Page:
Lately, one of the big stories in science fiction and fantasy publishing has been the British invasion. A number of British publishers have come to the States, including Orbit Books, Angry Robot, and now Jo Fletcher Books, an imprint of Quercus. We talked to editor Jo Fletcher about why British publishers are coming to America.
Top image: Map from Mage's Blood by David Hair.
So how is the expansion to the US going so far?
Surprisingly well — [or maybe] not surprisingly, [since Quercus] put an awful lot behind it. I’ve been very agreeably surprised both by the support from the booksellers and indeed from the from the reviewers. I’ve got two books in this first month and then one book a month for the rest of this year. And then there will be one or two books, most months [next year]. And it’s been fun picking the ones that we really think will work in America. But to be honest... there doesn't seem to be such a great divide between Britain and America [for science fiction and fantasy] as there seems to be with some other forms of fiction.
What do you mean?
I mean there aren’t that many books that I don’t think would only work in American or only work in Britain. I think readers are open to new experiences. And, as I say, the reaction, especially to Mage’s Blood [by David Hair], has been absolutely terrific. I couldn’t have asked for a better launch book.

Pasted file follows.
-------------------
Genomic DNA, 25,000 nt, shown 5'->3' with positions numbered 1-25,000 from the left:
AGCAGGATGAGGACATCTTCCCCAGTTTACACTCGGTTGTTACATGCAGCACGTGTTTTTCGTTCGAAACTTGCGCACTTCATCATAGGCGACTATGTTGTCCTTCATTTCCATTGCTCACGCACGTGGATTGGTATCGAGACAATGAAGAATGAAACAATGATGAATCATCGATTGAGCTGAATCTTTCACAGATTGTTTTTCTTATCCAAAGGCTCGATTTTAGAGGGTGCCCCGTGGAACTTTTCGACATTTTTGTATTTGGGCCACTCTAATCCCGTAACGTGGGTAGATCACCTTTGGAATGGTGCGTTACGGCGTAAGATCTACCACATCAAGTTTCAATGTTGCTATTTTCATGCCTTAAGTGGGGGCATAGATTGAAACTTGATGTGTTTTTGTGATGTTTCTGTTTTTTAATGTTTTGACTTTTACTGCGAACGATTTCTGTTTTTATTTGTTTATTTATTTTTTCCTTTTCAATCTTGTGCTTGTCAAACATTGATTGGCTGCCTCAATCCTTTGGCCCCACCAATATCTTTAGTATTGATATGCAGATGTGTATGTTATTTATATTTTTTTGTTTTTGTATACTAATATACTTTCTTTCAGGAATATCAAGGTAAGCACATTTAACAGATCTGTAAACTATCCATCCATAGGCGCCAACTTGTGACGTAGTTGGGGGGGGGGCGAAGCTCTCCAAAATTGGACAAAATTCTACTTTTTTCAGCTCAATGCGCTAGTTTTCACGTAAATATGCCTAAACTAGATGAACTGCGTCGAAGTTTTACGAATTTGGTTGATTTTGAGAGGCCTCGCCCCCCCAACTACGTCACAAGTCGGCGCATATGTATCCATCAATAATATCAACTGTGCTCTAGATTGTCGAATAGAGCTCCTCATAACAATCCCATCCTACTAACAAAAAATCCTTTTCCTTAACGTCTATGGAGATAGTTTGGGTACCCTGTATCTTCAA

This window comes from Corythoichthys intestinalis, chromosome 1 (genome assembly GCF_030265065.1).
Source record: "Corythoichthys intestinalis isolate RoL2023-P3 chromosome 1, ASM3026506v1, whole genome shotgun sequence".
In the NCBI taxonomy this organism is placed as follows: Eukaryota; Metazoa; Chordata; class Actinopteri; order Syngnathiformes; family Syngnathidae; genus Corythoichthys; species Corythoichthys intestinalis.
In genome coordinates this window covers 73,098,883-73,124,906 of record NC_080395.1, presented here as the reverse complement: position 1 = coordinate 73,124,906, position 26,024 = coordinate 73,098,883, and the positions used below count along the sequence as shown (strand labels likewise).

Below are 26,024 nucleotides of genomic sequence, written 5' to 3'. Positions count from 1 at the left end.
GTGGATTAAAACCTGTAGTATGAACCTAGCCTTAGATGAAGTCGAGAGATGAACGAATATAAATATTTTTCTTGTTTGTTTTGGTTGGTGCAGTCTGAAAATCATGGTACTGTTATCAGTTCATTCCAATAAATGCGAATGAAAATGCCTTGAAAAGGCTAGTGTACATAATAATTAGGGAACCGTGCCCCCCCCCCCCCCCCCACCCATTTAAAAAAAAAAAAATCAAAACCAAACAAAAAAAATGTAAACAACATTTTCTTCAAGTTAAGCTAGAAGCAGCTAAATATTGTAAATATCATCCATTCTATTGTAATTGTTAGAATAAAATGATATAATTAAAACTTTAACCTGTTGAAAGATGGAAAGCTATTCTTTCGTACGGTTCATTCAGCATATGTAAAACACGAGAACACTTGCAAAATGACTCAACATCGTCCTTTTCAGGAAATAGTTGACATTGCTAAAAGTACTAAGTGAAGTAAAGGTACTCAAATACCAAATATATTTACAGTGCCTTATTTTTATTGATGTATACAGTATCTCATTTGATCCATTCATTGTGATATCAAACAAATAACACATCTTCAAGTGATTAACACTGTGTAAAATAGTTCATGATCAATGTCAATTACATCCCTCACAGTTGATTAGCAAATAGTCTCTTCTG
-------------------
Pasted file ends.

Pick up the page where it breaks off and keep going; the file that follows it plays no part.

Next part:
Why are so many British publishers coming to America right now? And why are there so many smaller imprints coming out of the U.K.?
I think it’s pure economics. The book industry in Britain is not great at the moment. We’re struggling through the recession with very poor sales. So obviously we’re looking to see where they can make money, and America is five times the size [of] the market in the UK. So it does seem to me that if you’re a small nimble company that you can do this much easier perhaps than the bigger boys. If you’re a big company setting up in America, it automatically becomes a much bigger thing.
But I think it’s got as much to do with all the lists. All of the major lists have their own identities. I’m sure you can look at a book just as well as me and say, "Oh, that’s an Ace book," or "Oh, that’s a Harper book." The smaller lists, like me and like Angry Robot particularly, are doing a lot of different things, rather than one particular thing, and I think that’s helping to make people [notice]. You can’t buy one Jo Fletcher book and say, "Oh, I don’t like what she’s doing." Because the next one is going to be completely different.
I’m just curious as to why there seem to be so many new publishers and imprints starting and expanding in the UK recently.